The findings by an international research team headed by Yale scientists may help explain what goes wrong in the one billion people who suffer from high blood pressure. The study also demonstrates the power of new DNA sequencing methods to find previously unknown disease-causing genes.
The team used a technique called whole exome sequencing — an analysis of the makeup of all the genes — to study a rare inherited form of hypertension characterised by excess levels of potassium in the blood. They found mutations in either of two genes that caused the disease in affected members of 41 families suffering from the condition.
The two genes interact with one another in a complex that targets other proteins for degradation, and they orchestrate the balance between salt reabsorption and potassium secretion in the kidney.
"These genes were not previously suspected to play a role in blood pressure regulation, but if they are lost, the kidney cannot put the brakes on salt reabsorption, resulting in hypertension," said Professor Richard Lifton.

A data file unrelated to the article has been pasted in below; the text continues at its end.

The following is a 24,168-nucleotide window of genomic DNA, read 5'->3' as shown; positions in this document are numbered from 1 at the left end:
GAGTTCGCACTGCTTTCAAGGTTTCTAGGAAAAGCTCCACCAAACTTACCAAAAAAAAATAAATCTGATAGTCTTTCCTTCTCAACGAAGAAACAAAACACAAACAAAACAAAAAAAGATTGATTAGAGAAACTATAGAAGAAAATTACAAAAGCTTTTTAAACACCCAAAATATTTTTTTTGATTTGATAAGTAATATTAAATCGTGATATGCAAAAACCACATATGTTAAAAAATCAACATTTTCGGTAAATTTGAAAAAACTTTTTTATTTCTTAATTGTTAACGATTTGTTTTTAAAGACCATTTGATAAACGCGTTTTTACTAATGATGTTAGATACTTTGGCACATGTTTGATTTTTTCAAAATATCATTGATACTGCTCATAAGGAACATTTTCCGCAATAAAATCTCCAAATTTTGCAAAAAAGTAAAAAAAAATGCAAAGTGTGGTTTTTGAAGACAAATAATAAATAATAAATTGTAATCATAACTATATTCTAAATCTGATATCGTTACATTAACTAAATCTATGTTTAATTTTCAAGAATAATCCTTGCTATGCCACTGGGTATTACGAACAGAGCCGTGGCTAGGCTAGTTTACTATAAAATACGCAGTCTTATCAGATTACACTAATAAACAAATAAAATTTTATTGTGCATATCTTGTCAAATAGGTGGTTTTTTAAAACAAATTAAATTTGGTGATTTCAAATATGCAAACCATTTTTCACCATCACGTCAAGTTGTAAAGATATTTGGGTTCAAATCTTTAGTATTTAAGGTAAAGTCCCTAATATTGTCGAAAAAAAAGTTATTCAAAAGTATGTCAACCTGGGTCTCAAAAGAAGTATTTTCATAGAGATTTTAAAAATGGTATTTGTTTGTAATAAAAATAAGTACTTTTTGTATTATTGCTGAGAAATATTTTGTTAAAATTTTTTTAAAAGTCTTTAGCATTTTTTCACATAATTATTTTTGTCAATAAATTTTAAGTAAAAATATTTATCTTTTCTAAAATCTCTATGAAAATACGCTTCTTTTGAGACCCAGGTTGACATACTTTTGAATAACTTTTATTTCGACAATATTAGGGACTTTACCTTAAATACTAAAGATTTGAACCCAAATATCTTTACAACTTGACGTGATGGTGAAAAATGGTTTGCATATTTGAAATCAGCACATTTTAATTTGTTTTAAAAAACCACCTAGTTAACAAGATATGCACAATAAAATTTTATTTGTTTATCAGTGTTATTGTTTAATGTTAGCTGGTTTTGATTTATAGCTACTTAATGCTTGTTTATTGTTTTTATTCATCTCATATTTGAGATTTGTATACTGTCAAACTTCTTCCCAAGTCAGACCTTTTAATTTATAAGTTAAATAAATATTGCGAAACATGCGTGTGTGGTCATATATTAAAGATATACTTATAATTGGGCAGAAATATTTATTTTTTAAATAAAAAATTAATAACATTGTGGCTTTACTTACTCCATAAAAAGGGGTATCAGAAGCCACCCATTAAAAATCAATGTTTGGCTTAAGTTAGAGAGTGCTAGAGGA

The mutations had previously been difficult to find because there were very few affected members in each family, so traditional methods to map the genes' locations had been ineffective.
"The mutations in one gene were almost all new mutations found in affected patients but not their parents, while mutations in the other gene could be either dominant or recessive. The exome sequencing technology was ideally suited to cutting through these complexities," said Lynn Boyden of Yale.
The next step is to establish how these new components are involved in regulating sodium reabsorption in the kidney, in hopes of finding new ways intervene in hypertension, a major global health problem.
"We are finding all the individual parts to a complicated machine, and we need to understand how they are all put together to make the machine work," said Lifton.
MEDICA.de; Source: Yale University